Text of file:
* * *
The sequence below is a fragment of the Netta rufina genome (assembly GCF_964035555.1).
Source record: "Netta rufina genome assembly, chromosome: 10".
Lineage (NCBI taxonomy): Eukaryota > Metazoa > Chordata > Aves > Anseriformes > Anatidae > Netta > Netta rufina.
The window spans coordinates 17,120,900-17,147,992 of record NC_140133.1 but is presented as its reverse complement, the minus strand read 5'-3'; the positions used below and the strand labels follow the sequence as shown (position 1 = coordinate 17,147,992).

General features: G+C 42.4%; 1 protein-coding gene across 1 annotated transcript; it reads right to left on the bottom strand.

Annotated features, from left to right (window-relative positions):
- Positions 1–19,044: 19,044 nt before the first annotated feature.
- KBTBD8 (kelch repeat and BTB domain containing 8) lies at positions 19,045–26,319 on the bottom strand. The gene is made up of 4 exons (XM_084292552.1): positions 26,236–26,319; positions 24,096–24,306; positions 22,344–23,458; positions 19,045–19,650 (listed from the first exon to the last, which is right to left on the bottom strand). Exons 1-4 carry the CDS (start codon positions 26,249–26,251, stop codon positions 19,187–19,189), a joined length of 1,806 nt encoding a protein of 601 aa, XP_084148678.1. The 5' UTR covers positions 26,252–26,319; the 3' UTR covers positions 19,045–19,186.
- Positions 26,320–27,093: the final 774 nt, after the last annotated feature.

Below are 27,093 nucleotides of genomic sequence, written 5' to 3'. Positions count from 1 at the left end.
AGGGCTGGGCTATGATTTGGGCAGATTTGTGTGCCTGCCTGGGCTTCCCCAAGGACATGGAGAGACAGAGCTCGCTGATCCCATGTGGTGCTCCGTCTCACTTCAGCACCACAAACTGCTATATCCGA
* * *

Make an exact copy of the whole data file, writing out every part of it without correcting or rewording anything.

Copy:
The sequence below is a fragment of the Netta rufina genome (assembly GCF_964035555.1).
Source record: "Netta rufina genome assembly, chromosome: 10".
Lineage (NCBI taxonomy): Eukaryota > Metazoa > Chordata > Aves > Anseriformes > Anatidae > Netta > Netta rufina.
The window spans coordinates 17,120,900-17,147,992 of record NC_140133.1 but is presented as its reverse complement, the minus strand read 5'-3'; the positions used below and the strand labels follow the sequence as shown (position 1 = coordinate 17,147,992).

General features: G+C 42.4%; 1 protein-coding gene across 1 annotated transcript; it reads right to left on the bottom strand.

Annotated features, from left to right (window-relative positions):
- Positions 1–19,044: 19,044 nt before the first annotated feature.
- KBTBD8 (kelch repeat and BTB domain containing 8) lies at positions 19,045–26,319 on the bottom strand. The gene is made up of 4 exons (XM_084292552.1): positions 26,236–26,319; positions 24,096–24,306; positions 22,344–23,458; positions 19,045–19,650 (listed from the first exon to the last, which is right to left on the bottom strand). Exons 1-4 carry the CDS (start codon positions 26,249–26,251, stop codon positions 19,187–19,189), a joined length of 1,806 nt encoding a protein of 601 aa, XP_084148678.1. The 5' UTR covers positions 26,252–26,319; the 3' UTR covers positions 19,045–19,186.
- Positions 26,320–27,093: the final 774 nt, after the last annotated feature.

Below are 27,093 nucleotides of genomic sequence, written 5' to 3'. Positions count from 1 at the left end.
AGGGCTGGGCTATGATTTGGGCAGATTTGTGTGCCTGCCTGGGCTTCCCCAAGGACATGGAGAGACAGAGCTCGCTGATCCCATGTGGTGCTCCGTCTCACTTCAGCACCACAAACTGCTATATCCGA